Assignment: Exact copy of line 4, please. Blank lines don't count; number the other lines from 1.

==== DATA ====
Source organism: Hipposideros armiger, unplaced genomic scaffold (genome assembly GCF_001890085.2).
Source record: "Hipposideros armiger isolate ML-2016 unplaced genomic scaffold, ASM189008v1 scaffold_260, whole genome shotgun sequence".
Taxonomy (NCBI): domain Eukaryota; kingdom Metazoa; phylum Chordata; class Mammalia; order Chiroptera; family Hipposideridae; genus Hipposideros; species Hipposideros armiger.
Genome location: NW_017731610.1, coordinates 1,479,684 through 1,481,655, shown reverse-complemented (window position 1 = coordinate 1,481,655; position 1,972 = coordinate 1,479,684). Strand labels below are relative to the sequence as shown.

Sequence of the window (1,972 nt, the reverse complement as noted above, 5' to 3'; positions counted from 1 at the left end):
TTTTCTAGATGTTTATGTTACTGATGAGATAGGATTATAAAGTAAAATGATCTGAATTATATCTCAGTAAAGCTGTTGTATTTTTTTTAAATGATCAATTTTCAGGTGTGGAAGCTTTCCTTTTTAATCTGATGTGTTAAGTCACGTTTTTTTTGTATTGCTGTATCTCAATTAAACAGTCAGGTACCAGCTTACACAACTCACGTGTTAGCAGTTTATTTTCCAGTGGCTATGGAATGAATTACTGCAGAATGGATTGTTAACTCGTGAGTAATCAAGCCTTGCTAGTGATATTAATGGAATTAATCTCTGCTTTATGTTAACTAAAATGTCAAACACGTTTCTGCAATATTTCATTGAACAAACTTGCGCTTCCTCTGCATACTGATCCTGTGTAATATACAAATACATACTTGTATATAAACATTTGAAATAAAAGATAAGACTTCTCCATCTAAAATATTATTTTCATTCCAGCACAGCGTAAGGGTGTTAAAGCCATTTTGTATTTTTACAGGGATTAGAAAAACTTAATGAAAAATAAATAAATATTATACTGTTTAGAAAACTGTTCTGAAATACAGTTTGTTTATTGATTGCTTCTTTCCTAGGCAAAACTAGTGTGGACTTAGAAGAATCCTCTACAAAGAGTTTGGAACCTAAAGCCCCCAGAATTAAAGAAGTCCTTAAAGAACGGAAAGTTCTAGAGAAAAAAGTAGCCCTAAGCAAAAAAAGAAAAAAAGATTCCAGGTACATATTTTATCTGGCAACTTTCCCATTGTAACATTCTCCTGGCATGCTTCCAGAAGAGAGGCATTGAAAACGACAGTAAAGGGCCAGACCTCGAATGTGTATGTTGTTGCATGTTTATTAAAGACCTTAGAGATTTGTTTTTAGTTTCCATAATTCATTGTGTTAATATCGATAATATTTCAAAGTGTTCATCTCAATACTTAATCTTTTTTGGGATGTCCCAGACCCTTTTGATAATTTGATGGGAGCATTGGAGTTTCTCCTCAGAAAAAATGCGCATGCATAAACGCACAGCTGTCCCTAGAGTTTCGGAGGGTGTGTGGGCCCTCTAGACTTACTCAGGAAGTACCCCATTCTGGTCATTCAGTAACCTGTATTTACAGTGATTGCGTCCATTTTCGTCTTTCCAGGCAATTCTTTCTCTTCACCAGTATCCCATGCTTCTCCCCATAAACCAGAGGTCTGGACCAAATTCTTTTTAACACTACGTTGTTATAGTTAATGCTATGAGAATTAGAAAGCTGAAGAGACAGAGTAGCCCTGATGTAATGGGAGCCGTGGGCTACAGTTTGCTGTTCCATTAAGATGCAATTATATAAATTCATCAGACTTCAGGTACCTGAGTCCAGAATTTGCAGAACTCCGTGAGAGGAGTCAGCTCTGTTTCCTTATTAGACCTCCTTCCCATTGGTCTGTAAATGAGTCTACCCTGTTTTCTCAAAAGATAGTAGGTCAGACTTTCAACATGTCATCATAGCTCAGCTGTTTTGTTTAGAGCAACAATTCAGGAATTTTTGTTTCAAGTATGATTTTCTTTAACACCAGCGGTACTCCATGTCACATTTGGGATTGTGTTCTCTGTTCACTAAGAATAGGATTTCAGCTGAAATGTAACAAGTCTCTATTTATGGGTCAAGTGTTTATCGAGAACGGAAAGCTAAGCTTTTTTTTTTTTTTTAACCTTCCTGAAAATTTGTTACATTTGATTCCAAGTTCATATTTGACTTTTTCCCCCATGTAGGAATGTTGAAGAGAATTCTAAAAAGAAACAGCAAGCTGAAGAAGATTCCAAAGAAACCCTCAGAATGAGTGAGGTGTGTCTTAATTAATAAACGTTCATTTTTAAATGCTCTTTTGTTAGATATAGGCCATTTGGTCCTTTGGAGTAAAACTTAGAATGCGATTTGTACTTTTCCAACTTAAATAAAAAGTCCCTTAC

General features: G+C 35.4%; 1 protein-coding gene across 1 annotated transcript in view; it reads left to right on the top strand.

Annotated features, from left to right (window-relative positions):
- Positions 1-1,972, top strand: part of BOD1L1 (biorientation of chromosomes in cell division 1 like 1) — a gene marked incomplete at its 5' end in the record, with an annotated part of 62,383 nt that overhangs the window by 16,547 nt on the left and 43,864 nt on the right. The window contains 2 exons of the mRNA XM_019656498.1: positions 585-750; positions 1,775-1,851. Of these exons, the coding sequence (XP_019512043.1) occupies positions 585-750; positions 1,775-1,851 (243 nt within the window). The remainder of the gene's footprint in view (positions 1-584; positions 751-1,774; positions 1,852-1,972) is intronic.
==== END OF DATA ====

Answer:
Genome location: NW_017731610.1, coordinates 1,479,684 through 1,481,655, shown reverse-complemented (window position 1 = coordinate 1,481,655; position 1,972 = coordinate 1,479,684). Strand labels below are relative to the sequence as shown.